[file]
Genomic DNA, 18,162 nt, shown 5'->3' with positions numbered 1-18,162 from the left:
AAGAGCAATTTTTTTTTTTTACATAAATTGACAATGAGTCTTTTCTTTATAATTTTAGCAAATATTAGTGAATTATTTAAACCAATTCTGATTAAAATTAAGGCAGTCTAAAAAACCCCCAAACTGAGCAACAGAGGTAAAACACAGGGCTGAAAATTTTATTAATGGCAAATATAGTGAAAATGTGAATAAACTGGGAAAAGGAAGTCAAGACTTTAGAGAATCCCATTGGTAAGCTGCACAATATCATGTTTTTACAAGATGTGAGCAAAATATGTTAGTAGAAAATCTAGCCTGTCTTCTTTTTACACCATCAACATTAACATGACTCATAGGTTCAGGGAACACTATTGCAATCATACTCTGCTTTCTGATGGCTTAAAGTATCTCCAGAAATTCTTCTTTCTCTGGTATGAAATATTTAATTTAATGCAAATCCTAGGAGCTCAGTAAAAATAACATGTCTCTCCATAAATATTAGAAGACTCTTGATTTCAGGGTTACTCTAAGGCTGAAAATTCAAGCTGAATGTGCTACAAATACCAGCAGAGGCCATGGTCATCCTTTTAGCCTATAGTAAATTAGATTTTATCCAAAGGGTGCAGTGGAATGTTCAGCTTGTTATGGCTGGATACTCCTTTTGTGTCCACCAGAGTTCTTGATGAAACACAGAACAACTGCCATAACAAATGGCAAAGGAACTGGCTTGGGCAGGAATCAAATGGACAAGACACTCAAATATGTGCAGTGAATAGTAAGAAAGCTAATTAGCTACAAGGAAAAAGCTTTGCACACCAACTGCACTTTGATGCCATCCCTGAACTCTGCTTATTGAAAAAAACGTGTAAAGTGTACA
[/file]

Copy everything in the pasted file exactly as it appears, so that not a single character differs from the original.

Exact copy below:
Genomic DNA, 18,162 nt, shown 5'->3' with positions numbered 1-18,162 from the left:
AAGAGCAATTTTTTTTTTTTACATAAATTGACAATGAGTCTTTTCTTTATAATTTTAGCAAATATTAGTGAATTATTTAAACCAATTCTGATTAAAATTAAGGCAGTCTAAAAAACCCCCAAACTGAGCAACAGAGGTAAAACACAGGGCTGAAAATTTTATTAATGGCAAATATAGTGAAAATGTGAATAAACTGGGAAAAGGAAGTCAAGACTTTAGAGAATCCCATTGGTAAGCTGCACAATATCATGTTTTTACAAGATGTGAGCAAAATATGTTAGTAGAAAATCTAGCCTGTCTTCTTTTTACACCATCAACATTAACATGACTCATAGGTTCAGGGAACACTATTGCAATCATACTCTGCTTTCTGATGGCTTAAAGTATCTCCAGAAATTCTTCTTTCTCTGGTATGAAATATTTAATTTAATGCAAATCCTAGGAGCTCAGTAAAAATAACATGTCTCTCCATAAATATTAGAAGACTCTTGATTTCAGGGTTACTCTAAGGCTGAAAATTCAAGCTGAATGTGCTACAAATACCAGCAGAGGCCATGGTCATCCTTTTAGCCTATAGTAAATTAGATTTTATCCAAAGGGTGCAGTGGAATGTTCAGCTTGTTATGGCTGGATACTCCTTTTGTGTCCACCAGAGTTCTTGATGAAACACAGAACAACTGCCATAACAAATGGCAAAGGAACTGGCTTGGGCAGGAATCAAATGGACAAGACACTCAAATATGTGCAGTGAATAGTAAGAAAGCTAATTAGCTACAAGGAAAAAGCTTTGCACACCAACTGCACTTTGATGCCATCCCTGAACTCTGCTTATTGAAAAAAACGTGTAAAGTGTACA